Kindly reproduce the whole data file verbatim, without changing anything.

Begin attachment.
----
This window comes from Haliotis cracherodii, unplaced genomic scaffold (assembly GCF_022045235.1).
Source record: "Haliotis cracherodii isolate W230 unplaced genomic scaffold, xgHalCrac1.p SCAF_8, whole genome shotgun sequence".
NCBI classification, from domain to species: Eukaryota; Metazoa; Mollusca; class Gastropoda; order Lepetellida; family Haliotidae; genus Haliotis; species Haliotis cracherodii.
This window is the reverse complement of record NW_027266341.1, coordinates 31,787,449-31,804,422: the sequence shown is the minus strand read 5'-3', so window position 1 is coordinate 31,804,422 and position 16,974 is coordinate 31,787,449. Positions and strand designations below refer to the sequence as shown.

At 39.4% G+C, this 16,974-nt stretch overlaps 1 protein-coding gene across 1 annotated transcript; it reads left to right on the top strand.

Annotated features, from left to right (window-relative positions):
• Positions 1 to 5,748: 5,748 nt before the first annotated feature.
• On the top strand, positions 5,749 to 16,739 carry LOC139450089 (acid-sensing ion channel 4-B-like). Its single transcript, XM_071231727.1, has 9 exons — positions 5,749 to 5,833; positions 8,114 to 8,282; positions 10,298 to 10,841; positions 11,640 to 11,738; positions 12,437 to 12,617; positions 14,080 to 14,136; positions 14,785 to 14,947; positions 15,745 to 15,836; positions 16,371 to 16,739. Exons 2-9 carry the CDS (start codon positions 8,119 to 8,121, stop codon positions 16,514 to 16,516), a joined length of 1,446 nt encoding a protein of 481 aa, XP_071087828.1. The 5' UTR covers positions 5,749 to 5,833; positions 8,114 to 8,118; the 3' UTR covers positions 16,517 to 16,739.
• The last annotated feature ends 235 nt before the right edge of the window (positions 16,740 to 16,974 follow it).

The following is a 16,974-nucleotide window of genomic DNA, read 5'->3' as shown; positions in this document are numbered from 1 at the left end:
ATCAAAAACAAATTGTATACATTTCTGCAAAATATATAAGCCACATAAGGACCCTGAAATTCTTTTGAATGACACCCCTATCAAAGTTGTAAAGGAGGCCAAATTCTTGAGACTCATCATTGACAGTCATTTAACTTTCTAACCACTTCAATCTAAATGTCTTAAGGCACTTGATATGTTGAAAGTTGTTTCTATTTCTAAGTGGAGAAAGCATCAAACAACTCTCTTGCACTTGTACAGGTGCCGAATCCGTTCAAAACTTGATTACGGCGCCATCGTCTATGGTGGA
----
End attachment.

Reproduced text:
This window comes from Haliotis cracherodii, unplaced genomic scaffold (assembly GCF_022045235.1).
Source record: "Haliotis cracherodii isolate W230 unplaced genomic scaffold, xgHalCrac1.p SCAF_8, whole genome shotgun sequence".
NCBI classification, from domain to species: Eukaryota; Metazoa; Mollusca; class Gastropoda; order Lepetellida; family Haliotidae; genus Haliotis; species Haliotis cracherodii.
This window is the reverse complement of record NW_027266341.1, coordinates 31,787,449-31,804,422: the sequence shown is the minus strand read 5'-3', so window position 1 is coordinate 31,804,422 and position 16,974 is coordinate 31,787,449. Positions and strand designations below refer to the sequence as shown.

At 39.4% G+C, this 16,974-nt stretch overlaps 1 protein-coding gene across 1 annotated transcript; it reads left to right on the top strand.

Annotated features, from left to right (window-relative positions):
• Positions 1 to 5,748: 5,748 nt before the first annotated feature.
• On the top strand, positions 5,749 to 16,739 carry LOC139450089 (acid-sensing ion channel 4-B-like). Its single transcript, XM_071231727.1, has 9 exons — positions 5,749 to 5,833; positions 8,114 to 8,282; positions 10,298 to 10,841; positions 11,640 to 11,738; positions 12,437 to 12,617; positions 14,080 to 14,136; positions 14,785 to 14,947; positions 15,745 to 15,836; positions 16,371 to 16,739. Exons 2-9 carry the CDS (start codon positions 8,119 to 8,121, stop codon positions 16,514 to 16,516), a joined length of 1,446 nt encoding a protein of 481 aa, XP_071087828.1. The 5' UTR covers positions 5,749 to 5,833; positions 8,114 to 8,118; the 3' UTR covers positions 16,517 to 16,739.
• The last annotated feature ends 235 nt before the right edge of the window (positions 16,740 to 16,974 follow it).

The following is a 16,974-nucleotide window of genomic DNA, read 5'->3' as shown; positions in this document are numbered from 1 at the left end:
ATCAAAAACAAATTGTATACATTTCTGCAAAATATATAAGCCACATAAGGACCCTGAAATTCTTTTGAATGACACCCCTATCAAAGTTGTAAAGGAGGCCAAATTCTTGAGACTCATCATTGACAGTCATTTAACTTTCTAACCACTTCAATCTAAATGTCTTAAGGCACTTGATATGTTGAAAGTTGTTTCTATTTCTAAGTGGAGAAAGCATCAAACAACTCTCTTGCACTTGTACAGGTGCCGAATCCGTTCAAAACTTGATTACGGCGCCATCGTCTATGGTGGA